Hot Tub Wiring

hot tub wiring

Installing a new hot tub? Wiring for a full-featured portable hot tub has to be done correctly, as we all know that water and electricity don't mix. In most cases, a 50 or 60 amp breaker provides power to a secondary GFCI box, which powers the spa pack controller. When wiring a hot tub, it's best to play it safe - hire an electrician and pull a permit so you can be sure it's all up to code.


Do you need a permit for a hot tub? Probably. Most local building and zoning boards want to certify that hot tub wiring has been done safely, properly and "up to code." The permit-inspection-approval process helps prevent unsafe spa wiring, which can result in electrocution and fire.

Wiring a hot tub requires an electrical permit.

Having an inspector certify the work ensures that electricians don't cut corners like using small wire size, cheap connectors, incorrect or absent conduit, or ignoring important safety regulations. It also ensures that your contractor is licensed in your state to perform hot tub wiring.

Wiring a hot tub is best left to licensed electricians that have experience working with Article 680.42, and with local electrical inspector interpretations of the code, which can vary. Avoid using anyone other than a licensed and established electrician. If they tell you that you don't need a permit, run for the hills and find another contractor! Remember, it's for your own protection and safety.


There are plug-n-play hot tubs that you can literally plug into a 15 amp wall outlet. However, if you want a tub with powerful equipment and features, these require hard-wiring to a 50 or 60 amp breaker on a dedicated circuit (nothing else powered by the breaker).

Square D 50-amp GFCI panel for outdoor installation

The first question is, do you have enough room (spare amperage) in your existing home breaker panel to add a rather large 50 amp circuit breaker? Add up the amps listed on the breaker handle and compare that number to the label at the top of the panel, which tells how many amps the panel supports in total (usually 100, 200 or 400 amps).

The second thing to consider is how far away from the home's breaker panel you want to place the spa. You will need to run four wires in conduit from the new circuit breaker to the GFCI power connection in the spa pack. A secondary GFCI power cut-off outside of the spa (at least 5 feet from the spa) is connected to the breaker in the main home breaker panel. Many electricians like to use a square D 50-amp GFCI panel, shown right.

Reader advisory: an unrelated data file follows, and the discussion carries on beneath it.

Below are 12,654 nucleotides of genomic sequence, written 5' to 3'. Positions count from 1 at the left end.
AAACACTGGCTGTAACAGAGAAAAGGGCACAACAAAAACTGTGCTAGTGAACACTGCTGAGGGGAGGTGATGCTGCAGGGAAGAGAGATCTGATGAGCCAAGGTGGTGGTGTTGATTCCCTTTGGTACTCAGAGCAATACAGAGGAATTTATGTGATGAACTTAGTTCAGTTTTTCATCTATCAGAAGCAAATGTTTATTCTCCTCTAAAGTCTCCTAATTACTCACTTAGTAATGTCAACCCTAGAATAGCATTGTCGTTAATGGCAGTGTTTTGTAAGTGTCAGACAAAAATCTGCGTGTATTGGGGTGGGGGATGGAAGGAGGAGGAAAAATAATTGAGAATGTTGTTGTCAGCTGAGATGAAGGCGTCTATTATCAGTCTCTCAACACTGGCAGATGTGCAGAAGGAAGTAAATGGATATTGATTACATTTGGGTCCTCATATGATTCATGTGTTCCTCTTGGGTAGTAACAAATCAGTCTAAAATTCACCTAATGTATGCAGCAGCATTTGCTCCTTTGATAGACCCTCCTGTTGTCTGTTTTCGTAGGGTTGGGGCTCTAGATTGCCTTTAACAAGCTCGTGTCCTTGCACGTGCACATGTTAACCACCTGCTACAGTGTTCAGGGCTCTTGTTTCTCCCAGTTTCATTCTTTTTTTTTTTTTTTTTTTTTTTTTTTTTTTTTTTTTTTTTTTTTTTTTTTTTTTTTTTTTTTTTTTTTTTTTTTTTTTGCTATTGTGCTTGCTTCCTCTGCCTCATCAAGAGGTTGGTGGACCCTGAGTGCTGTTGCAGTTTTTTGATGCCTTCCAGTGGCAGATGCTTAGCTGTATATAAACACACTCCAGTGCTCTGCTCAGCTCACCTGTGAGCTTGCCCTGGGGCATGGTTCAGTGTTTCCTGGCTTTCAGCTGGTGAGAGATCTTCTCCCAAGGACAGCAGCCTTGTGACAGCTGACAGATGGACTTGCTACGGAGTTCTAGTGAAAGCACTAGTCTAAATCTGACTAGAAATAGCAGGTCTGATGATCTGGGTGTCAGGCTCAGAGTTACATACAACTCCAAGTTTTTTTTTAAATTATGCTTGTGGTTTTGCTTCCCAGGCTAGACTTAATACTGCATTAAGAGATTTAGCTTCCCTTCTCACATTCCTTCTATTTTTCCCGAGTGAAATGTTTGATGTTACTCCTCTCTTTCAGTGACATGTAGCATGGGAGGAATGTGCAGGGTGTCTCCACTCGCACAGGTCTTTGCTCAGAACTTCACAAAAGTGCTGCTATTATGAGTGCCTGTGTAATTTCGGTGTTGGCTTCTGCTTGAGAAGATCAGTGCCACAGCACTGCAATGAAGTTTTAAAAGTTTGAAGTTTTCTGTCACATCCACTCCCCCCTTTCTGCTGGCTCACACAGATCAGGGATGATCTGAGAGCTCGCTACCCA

Once you get power into the spa from a dedicated circuit, the four wires (ground, neutral, hot 120V, hot 120V) will connect directly into your spa pack. Consult your owner's manual for specific connections and settings, accessed inside the control box. Once connected, follow your particular spa instructions for filling and starting up your new spa pack.


bonding wires in a hot tub

Bonding for hot tubs is an important part of electrical safety. A bare copper wire is attached to bonding lugs on metal and electrical spa equipment. Bonding captures stray voltages or short circuits that any one load (pump, blower, heater) may be producing. The large gauge bare copper wire creates an easy pathway for fault currents to flow, to protect spa users from electric shock.

Equipotential bonding is another type of bonding that connects a body of water (pool or spa) to the rebar steel used in the pool deck. In 2014, the NEC amended Article 680.42 to permit spa and hot tub installations without equipotential bonding, but with these exceptions:

  • Must be listed as a "Self Contained Spa" on the certification label.
  • It cannot be listed as "For Indoor Use Only" on the certification label.
  • It must be installed according to the manufacturer’s instructions.
  • It must be installed 28" above any surface within 30" of the tub.

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